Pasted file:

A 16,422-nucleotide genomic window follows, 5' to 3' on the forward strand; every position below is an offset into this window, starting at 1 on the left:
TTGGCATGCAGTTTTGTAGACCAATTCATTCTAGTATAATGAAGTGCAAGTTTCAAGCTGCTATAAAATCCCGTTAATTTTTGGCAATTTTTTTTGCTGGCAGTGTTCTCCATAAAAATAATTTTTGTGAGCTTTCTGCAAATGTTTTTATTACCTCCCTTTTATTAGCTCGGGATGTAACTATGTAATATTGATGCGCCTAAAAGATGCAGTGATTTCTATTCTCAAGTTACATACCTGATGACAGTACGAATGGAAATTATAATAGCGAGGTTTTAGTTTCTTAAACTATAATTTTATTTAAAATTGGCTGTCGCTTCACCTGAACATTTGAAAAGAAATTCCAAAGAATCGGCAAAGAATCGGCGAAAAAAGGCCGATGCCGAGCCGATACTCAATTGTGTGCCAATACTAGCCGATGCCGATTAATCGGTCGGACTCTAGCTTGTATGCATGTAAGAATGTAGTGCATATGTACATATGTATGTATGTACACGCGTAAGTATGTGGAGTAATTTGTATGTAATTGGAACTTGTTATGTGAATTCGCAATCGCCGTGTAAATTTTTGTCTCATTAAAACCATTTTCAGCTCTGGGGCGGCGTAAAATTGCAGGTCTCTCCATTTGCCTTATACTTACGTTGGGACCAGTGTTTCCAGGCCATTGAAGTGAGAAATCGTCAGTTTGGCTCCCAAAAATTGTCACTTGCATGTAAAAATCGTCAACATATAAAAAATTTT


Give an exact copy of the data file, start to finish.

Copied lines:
A 16,422-nucleotide genomic window follows, 5' to 3' on the forward strand; every position below is an offset into this window, starting at 1 on the left:
TTGGCATGCAGTTTTGTAGACCAATTCATTCTAGTATAATGAAGTGCAAGTTTCAAGCTGCTATAAAATCCCGTTAATTTTTGGCAATTTTTTTTGCTGGCAGTGTTCTCCATAAAAATAATTTTTGTGAGCTTTCTGCAAATGTTTTTATTACCTCCCTTTTATTAGCTCGGGATGTAACTATGTAATATTGATGCGCCTAAAAGATGCAGTGATTTCTATTCTCAAGTTACATACCTGATGACAGTACGAATGGAAATTATAATAGCGAGGTTTTAGTTTCTTAAACTATAATTTTATTTAAAATTGGCTGTCGCTTCACCTGAACATTTGAAAAGAAATTCCAAAGAATCGGCAAAGAATCGGCGAAAAAAGGCCGATGCCGAGCCGATACTCAATTGTGTGCCAATACTAGCCGATGCCGATTAATCGGTCGGACTCTAGCTTGTATGCATGTAAGAATGTAGTGCATATGTACATATGTATGTATGTACACGCGTAAGTATGTGGAGTAATTTGTATGTAATTGGAACTTGTTATGTGAATTCGCAATCGCCGTGTAAATTTTTGTCTCATTAAAACCATTTTCAGCTCTGGGGCGGCGTAAAATTGCAGGTCTCTCCATTTGCCTTATACTTACGTTGGGACCAGTGTTTCCAGGCCATTGAAGTGAGAAATCGTCAGTTTGGCTCCCAAAAATTGTCACTTGCATGTAAAAATCGTCAACATATAAAAAATTTT